Now all roads lead to France and heavy is the tread
Of the living; but the dead returning lightly dance.
Edward Thomas, Roads

Tuesday, October 18, 2022

Palestine: The Ottoman Campaigns of 1914-1918

By Edward J. Erickson
Pen & Sword Military, 2022
Peter L. Belmonte, Reviewer

Ottoman Cavalry

Books in the English language presenting the Ottoman Empire’s side of World War I, whether covering campaigns, strategy, or units, are few and far between. Thankfully, Edward J. Erickson has made an impact in that gap. Erickson, a retired U.S. Army officer and retired professor of history at the U.S. Marine Corps University, has several books focusing on the Ottoman contribution to World War I to his credit. Palestine: The Ottoman Campaigns of 1914-1918 is intended to be a companion volume to Gallipoli: The Ottoman Campaign (Pen & Sword, 2010). Erickson relies heavily on official records (both British and Turkish), as well as a fine array of other primary and secondary sources, to tell this story. His familiarity with, and deep use of Turkish sources makes this a valuable addition to the history of World War I.

In his introduction, Erickson does a wonderful job of describing the distinctions of the Palestinian theater. There were no continuous lines of trenches; actions were characterized by maneuver; battles were of a comparative shorter duration; and campaign rhythm tended to follow the availability (or lack thereof) of supplies. Erickson also argues that, with the absence of mass armies, the part of the individual tended to hold more sway.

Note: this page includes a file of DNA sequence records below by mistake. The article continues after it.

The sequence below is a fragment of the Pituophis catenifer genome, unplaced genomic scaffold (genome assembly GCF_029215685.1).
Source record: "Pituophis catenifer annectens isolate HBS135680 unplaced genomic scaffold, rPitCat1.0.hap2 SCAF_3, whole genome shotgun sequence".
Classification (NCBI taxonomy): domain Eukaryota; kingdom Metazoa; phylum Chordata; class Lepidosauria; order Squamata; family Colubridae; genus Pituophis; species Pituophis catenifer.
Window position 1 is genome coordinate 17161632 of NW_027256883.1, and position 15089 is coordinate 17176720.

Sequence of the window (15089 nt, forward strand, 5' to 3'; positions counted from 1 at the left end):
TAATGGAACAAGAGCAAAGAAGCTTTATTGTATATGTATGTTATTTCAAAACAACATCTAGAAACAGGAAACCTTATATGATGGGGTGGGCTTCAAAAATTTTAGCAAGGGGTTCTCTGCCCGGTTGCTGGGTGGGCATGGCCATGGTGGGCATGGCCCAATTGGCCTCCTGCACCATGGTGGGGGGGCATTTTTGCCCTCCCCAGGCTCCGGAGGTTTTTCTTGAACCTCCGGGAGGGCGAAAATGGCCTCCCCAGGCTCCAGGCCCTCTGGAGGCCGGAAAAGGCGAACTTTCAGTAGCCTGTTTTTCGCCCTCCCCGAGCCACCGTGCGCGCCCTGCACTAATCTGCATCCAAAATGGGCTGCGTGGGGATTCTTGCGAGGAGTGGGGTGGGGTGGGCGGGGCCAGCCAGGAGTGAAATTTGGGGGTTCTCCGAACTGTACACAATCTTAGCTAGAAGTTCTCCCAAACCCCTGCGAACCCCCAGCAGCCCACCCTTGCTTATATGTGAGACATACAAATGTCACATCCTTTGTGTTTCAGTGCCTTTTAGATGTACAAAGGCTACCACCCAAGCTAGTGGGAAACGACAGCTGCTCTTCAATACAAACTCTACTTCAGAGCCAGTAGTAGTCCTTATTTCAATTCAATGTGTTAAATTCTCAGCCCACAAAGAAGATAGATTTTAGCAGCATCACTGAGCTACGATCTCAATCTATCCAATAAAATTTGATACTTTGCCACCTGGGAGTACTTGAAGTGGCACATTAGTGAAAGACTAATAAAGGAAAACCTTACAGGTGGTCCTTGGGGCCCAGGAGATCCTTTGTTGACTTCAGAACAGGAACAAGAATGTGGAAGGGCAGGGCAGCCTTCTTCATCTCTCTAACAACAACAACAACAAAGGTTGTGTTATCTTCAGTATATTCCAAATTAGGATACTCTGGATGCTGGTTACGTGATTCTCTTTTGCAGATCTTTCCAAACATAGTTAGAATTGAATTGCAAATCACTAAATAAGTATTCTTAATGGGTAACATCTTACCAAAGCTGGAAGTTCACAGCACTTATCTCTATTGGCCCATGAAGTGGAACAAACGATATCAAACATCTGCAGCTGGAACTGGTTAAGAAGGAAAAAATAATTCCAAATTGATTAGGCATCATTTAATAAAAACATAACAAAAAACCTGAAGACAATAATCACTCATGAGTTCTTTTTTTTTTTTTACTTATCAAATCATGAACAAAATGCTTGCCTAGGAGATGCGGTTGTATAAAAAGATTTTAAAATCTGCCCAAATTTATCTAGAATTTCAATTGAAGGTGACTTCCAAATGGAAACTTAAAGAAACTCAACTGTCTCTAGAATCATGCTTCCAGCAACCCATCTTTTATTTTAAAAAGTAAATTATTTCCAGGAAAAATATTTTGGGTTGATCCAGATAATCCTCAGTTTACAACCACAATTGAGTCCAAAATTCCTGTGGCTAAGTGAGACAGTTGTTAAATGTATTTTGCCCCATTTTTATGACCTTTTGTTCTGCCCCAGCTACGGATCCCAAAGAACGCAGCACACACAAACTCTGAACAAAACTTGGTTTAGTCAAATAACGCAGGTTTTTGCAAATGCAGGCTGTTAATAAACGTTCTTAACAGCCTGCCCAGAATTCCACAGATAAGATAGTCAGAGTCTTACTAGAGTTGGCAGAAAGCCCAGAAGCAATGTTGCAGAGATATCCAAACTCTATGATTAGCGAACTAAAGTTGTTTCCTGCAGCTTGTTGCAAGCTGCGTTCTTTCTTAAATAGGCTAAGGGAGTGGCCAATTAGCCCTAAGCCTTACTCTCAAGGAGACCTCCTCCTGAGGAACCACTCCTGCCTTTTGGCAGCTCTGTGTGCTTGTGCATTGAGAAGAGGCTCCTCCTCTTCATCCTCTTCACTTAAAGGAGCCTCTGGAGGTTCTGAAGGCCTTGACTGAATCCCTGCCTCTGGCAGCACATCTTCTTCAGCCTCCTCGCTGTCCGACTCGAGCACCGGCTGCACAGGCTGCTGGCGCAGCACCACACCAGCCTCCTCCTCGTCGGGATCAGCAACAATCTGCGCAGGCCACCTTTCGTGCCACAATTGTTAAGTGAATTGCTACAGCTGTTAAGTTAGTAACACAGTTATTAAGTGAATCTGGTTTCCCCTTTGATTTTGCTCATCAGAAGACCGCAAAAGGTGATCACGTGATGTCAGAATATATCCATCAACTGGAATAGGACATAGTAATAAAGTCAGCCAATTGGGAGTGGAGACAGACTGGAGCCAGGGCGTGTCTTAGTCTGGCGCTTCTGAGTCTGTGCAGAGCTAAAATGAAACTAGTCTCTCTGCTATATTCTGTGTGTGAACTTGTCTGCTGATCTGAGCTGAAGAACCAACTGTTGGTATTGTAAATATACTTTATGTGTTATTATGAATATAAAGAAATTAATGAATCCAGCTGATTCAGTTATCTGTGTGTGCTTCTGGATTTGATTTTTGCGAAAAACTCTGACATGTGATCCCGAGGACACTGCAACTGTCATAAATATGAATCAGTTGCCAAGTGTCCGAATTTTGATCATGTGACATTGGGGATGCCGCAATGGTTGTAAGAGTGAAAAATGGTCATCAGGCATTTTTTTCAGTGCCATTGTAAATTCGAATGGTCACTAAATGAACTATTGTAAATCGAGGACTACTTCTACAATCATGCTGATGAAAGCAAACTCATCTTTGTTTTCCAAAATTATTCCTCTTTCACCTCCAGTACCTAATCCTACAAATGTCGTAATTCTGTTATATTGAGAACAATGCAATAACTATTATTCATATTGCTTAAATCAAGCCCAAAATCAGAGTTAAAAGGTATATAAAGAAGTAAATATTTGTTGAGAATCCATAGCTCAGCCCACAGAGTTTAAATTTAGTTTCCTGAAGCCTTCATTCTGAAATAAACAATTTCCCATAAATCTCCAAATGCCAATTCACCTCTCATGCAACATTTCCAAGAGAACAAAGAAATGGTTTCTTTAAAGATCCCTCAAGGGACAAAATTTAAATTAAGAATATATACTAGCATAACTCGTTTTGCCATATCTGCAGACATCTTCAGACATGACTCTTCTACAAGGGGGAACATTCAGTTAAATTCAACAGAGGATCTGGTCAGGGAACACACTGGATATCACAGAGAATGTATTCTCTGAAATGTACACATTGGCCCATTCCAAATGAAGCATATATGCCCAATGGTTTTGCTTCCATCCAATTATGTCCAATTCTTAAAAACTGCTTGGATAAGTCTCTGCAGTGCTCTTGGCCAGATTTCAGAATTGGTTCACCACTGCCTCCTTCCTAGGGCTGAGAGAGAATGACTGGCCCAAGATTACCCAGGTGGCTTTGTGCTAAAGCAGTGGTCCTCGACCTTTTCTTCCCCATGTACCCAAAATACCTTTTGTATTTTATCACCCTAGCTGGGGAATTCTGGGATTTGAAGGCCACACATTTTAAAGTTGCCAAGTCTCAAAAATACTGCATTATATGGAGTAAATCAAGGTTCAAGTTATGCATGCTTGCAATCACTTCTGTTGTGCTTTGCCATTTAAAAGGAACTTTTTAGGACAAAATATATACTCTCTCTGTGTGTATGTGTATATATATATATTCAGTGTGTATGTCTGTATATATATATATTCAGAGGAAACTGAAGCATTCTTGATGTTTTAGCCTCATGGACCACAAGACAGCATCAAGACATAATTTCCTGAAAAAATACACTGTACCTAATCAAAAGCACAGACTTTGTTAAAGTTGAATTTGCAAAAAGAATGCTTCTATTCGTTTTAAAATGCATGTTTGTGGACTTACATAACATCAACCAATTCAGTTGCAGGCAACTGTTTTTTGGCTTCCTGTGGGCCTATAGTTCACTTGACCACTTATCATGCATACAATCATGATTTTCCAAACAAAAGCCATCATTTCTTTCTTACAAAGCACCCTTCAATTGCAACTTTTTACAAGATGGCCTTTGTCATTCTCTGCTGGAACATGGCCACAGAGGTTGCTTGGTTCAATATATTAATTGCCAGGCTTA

Ottoman Infantry

Along those lines, Erickson states: “It was at the tactical level in Palestine where it may be argued that Ottoman and German commanders provided brilliant leadership” (p. 6). This is largely supported by subsequent chapters, but the author credits Turkish field army commander Mustafa Kemal with “the finest demonstration of battlefield leadership and tactical skill” (p. 7).

Next Erickson covers the campaigns chronologically and geographically within the Palestinian theater. He thoroughly discusses the organization of Ottoman forces, coupled with changes in command, movement into and out of the theater of various units, and logistical challenges. Each chapter is a nice blend of operational and tactical history, together with a good explanation of strategic background. Erickson describes the ebb and flow of combat and movement in the theater.

Ottoman Artillery

By 1917, British General Sir Edmund Allenby proved to be “a master of the operational environment” (p. 124). This, coupled with Ottoman supply difficulties, sealed the Turkish Palestinian army’s fate. Despite the battlefield losses, “it must be remembered that the Ottoman Army was still in the field and actively preparing its defense of the Anatolian heartland when the armistice was signed” (p. 179). In his final chapter, Erickson discusses Ottoman logistics, really an overview of the topic from the previous chapters, and shows the challenges they had to face.

Two appendices give detailed orders of battle for the Ottoman Army in Palestine. The eleven maps in the book are adequate, but, coming from official Turkish sources and written in Turkish, are a bit cumbersome to use. The author and editors would have been better served to use one or two Turkish maps but render the rest in clearer English. Thirty photographs enhance the text and give us a view of the men, terrain, and equipment involved in the campaigns. This book is an important addition to the historiography of World War I. It is highly recommended to anyone interested in the Middle East theater of operations, especially to those who want to read about the Ottoman perspective.

Peter L. Belmonte

1 comment:

  1. This sounds excellent. Especially with the immersion in Turkish sources.